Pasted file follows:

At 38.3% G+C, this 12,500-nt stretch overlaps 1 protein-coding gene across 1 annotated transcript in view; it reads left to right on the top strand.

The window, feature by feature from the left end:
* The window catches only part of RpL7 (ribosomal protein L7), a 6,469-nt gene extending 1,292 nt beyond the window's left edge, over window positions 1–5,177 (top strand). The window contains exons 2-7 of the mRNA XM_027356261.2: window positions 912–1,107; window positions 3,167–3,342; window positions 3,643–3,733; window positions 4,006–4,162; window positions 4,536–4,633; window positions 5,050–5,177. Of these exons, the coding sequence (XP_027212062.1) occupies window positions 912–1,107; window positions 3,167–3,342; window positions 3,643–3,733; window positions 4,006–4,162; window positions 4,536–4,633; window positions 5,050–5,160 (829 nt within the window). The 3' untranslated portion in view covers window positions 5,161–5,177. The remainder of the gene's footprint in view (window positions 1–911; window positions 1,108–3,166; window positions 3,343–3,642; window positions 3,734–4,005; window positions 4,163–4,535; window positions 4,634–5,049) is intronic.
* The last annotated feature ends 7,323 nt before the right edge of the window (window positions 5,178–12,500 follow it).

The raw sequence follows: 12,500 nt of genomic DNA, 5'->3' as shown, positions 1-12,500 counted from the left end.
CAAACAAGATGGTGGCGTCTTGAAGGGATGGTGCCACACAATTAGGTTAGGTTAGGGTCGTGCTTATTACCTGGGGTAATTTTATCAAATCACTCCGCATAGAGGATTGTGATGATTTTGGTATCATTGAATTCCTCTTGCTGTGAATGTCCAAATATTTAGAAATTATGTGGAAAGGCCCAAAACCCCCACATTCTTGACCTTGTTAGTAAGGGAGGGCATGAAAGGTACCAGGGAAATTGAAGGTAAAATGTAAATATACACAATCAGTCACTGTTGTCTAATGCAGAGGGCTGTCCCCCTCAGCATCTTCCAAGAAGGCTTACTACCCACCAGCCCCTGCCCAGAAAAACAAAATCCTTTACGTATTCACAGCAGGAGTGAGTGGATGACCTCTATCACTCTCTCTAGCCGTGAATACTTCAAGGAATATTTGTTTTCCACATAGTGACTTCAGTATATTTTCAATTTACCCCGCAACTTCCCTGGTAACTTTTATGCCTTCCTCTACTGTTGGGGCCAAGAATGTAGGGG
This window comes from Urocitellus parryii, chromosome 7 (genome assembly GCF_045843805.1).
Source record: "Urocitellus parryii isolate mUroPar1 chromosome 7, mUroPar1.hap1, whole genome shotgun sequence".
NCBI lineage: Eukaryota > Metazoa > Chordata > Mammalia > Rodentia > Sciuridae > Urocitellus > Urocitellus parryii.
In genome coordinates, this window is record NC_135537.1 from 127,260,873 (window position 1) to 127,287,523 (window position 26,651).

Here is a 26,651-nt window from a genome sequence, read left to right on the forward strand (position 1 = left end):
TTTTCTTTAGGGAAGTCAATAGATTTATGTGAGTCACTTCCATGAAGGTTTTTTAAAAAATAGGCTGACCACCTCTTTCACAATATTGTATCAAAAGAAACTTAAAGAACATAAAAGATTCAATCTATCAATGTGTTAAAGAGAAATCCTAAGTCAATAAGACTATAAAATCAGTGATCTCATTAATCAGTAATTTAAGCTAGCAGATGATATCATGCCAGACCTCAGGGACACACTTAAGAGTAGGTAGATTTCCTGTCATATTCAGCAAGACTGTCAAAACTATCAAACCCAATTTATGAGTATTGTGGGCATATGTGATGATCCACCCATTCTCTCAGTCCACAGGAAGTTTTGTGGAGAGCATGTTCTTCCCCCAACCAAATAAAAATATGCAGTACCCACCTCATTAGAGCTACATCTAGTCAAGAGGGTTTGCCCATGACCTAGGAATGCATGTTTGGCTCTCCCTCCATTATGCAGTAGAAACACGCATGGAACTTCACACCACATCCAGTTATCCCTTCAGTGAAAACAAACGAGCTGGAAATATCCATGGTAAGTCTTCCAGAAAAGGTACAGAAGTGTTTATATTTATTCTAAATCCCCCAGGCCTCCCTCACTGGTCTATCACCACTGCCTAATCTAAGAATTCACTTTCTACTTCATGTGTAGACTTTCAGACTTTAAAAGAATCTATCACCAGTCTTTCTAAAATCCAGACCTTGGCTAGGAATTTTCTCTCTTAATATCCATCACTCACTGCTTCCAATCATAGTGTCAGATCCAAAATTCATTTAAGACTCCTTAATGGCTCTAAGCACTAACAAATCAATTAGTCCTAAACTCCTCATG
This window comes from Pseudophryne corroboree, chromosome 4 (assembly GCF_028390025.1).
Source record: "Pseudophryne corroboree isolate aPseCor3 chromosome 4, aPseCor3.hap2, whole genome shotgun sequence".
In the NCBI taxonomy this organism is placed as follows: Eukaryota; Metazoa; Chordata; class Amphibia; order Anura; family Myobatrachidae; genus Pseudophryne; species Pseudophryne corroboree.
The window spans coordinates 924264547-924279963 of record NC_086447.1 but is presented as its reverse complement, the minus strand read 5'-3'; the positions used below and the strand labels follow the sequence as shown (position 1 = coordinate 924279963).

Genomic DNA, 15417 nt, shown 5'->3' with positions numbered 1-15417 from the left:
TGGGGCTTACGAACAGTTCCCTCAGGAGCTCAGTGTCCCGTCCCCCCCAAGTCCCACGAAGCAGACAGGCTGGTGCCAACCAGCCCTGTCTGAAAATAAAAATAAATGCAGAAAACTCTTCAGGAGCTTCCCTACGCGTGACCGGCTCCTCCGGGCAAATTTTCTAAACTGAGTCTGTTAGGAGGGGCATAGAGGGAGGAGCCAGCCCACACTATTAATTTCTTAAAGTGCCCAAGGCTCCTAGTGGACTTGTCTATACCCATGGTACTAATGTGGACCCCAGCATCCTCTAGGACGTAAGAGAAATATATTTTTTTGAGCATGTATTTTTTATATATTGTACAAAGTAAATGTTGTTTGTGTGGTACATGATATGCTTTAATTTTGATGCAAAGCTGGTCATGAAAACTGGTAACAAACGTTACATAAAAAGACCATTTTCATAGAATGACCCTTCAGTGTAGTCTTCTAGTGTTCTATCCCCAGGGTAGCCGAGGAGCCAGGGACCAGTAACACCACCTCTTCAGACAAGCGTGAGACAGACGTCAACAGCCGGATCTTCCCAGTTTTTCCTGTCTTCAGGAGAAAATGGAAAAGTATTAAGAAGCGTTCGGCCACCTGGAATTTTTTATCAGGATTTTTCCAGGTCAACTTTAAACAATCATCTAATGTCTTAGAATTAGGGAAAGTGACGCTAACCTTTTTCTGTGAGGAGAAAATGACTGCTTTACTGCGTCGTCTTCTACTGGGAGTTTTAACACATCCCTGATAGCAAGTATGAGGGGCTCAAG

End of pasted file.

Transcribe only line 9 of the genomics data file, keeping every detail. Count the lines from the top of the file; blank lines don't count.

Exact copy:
NCBI lineage: Eukaryota > Metazoa > Chordata > Mammalia > Rodentia > Sciuridae > Urocitellus > Urocitellus parryii.